The attention of many AI-interested developers is currently focused on one particular GitHub repository: GPT Engineer. The GPT-4-based software is designed to automate much of the code-writing process according to the programmer’s needs.
In addition to writers, programmers have long benefited from advances in chatbots such as ChatGPT or Google Bard. Microsoft has also integrated Github Copilot X, an AI code assistant, into its popular Visual Studio development environment. Starcoder is another open-source code model project that underpins chatbots. These seem to be useful; Github, for example, reports a huge increase in programmer productivity.
Now another project, GPT Engineer, is attracting a lot of interest from the developer community. In a very short time, the open-source repository on GitHub has collected more than 26,000 stars, making it the most followed project on the platform at times. It’s software that uses existing LLM capabilities, those of GPT-4, to automate as much code work as possible.
Prompt to codebase
According to developer Anton Osika, GPT-Engineer is a flexible and adaptable AI solution that aims to generate a complete code base with just one prompt. It learns what the code should look like and adapts accordingly.
Starting from an initial prompt, GPT-Engineer follows the chain-of-thought principle and independently asks for missing information on the way to the code base. You say what you want to build, the AI asks for it and then builds it. GPT Engineer can evaluate multiple files at the same time. The system is similar to Chaos GPT, but for code.
All code generated by GPT Engineer is stored in the file system and can be reused later. This is to keep GPT Engineer as simple and flexible as possible and to differentiate it from some previous solutions of this kind.
GPT Engineer is operated from a terminal and requires basic knowledge of Python. The program currently only accepts API keys for GPT-4, GPT-3.5 is not supported. GPT-4 is superior to GPT-3.5 for code tasks.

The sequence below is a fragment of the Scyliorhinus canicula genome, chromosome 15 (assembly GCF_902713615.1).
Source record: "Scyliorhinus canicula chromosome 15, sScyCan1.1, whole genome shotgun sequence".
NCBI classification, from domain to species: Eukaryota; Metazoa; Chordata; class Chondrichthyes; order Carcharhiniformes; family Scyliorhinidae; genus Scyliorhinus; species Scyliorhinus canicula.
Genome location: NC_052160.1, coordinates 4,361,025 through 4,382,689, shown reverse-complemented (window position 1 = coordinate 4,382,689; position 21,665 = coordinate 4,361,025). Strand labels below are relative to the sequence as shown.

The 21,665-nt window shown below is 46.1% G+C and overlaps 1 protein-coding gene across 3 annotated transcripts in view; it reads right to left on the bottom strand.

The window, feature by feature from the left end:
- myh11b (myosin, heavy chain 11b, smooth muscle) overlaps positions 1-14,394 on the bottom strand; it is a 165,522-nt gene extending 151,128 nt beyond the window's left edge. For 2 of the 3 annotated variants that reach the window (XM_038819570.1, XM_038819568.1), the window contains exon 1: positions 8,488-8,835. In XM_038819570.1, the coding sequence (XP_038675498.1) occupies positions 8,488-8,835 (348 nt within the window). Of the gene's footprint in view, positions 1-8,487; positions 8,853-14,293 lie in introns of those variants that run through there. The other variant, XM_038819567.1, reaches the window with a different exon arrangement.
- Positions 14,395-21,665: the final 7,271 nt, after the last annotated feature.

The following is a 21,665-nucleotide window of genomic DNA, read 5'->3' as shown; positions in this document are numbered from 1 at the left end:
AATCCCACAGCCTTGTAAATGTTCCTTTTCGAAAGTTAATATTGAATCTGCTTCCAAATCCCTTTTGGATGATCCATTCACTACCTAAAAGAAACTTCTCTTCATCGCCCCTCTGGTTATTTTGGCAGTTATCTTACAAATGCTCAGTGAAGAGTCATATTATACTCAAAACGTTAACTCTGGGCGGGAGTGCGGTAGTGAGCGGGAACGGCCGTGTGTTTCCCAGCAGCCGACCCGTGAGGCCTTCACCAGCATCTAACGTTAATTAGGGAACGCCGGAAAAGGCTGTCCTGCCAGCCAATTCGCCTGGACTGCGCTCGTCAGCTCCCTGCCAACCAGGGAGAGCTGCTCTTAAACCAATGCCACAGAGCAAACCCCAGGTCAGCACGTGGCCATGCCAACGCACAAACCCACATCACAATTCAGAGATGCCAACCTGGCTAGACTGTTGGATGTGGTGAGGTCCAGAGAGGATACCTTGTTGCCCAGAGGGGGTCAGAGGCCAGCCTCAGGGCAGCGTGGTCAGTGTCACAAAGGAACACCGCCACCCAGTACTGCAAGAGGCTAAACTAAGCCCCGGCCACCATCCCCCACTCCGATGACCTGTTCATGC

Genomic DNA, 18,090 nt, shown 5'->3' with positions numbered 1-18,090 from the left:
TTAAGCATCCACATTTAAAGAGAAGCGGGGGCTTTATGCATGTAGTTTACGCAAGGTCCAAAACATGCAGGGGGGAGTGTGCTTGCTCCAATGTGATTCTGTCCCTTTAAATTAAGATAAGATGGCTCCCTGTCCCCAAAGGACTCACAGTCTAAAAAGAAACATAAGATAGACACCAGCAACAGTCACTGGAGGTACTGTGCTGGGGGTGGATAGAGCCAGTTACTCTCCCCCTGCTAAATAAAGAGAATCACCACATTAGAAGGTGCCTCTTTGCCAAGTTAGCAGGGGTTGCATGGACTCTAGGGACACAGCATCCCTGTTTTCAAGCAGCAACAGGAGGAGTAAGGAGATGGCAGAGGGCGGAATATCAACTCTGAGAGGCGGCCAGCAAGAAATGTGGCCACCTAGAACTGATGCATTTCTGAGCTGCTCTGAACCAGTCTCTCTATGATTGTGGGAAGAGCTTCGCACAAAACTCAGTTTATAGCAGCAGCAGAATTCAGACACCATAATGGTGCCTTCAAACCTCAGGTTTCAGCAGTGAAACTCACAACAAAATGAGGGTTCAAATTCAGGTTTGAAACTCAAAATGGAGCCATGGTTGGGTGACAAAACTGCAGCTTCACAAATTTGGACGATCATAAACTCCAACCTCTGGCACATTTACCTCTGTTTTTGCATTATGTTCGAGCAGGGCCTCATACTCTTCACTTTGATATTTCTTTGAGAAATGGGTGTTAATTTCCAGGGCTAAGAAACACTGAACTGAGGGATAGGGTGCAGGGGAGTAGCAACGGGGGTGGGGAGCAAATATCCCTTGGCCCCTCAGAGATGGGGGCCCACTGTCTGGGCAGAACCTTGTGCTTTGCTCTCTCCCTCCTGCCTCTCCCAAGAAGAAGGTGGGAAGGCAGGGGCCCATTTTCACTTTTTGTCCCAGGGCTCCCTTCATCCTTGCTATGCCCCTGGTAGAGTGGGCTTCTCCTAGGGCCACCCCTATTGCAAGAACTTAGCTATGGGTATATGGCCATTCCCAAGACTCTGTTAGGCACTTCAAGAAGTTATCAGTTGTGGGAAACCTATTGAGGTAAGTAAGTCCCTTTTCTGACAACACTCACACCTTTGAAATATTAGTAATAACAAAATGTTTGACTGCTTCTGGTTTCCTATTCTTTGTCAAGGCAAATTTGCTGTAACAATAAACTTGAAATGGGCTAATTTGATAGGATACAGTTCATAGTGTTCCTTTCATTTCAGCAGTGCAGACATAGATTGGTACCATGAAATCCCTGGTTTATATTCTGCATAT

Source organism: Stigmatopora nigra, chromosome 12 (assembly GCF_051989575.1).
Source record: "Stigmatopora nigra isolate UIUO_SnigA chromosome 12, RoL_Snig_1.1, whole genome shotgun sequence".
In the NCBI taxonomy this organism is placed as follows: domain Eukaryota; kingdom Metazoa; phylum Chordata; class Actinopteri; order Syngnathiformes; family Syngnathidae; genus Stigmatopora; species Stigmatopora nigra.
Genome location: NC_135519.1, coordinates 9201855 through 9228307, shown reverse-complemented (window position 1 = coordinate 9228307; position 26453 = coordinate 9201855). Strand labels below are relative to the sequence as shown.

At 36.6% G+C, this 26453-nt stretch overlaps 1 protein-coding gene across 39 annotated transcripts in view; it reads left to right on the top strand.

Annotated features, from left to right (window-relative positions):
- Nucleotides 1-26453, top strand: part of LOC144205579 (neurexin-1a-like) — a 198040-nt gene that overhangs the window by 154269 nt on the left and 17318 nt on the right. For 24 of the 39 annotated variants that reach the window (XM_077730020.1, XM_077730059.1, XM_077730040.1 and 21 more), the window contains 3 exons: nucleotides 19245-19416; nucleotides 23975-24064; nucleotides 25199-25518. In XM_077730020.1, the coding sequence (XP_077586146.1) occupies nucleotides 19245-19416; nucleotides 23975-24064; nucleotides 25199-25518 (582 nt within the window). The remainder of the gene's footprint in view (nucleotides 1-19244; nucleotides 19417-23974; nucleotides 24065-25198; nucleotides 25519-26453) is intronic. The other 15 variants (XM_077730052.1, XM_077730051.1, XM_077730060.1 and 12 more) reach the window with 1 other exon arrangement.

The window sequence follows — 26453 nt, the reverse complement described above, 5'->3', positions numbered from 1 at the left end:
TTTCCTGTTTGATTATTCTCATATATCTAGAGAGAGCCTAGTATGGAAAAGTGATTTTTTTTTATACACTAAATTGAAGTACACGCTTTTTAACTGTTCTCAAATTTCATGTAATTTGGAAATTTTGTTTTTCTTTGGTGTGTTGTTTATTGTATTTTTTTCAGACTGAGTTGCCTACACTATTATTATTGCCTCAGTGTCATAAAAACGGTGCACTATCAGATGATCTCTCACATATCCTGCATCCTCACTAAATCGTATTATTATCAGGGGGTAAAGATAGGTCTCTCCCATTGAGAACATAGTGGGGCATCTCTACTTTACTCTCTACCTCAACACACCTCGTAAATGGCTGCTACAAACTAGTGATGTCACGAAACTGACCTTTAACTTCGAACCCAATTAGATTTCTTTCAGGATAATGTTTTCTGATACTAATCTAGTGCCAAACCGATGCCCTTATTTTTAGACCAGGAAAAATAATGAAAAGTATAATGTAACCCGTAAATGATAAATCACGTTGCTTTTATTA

Osika demonstrates the capabilities of GPT-Engineer in the following video using a simple snake game as an example.
👶🤖 Introducing `gpt-engineer`
▸ One prompt generates a codebase
▸ Asks clarifying questions
▸ Generates technical spec
▸ Write all necessary code
▸ Easy to add your own reasoning steps, modify, and experiment
▸ open-source: https://t.co/61YQQDbK3c
▸ Lets you finish a… pic.twitter.com/SLKGZfjdU8
—Anton Osika (@antonosika) June 10, 2023
Is the hype justified?
The project is still in a very early stage of development, but it gives a first impression of how language models could take even more work away from programmers. So far, I’ve only seen tech demos with GPT-Engineer, but that doesn’t mean people are using it for production tasks.
The attention Osika’s work is currently getting should motivate him to tackle the next items on his roadmap. There are things like “self-healing code” that automatically inserts errors into GPT-4, asking for feedback, breaking up code generation into small pieces, or the ability to let GPT-Engineer decide what to do next. The code and installation instructions are available on GitHub.
gpt-engineer is in its infant stage.
Good developers could have insane impact – and learn a ton – by taking leadership, facilitate structure, unleash hundreds of passionate coders that want to contribute and get shit done.
Hard work will be acknowledged.
—Anton Osika (@antonosika) June 22, 2023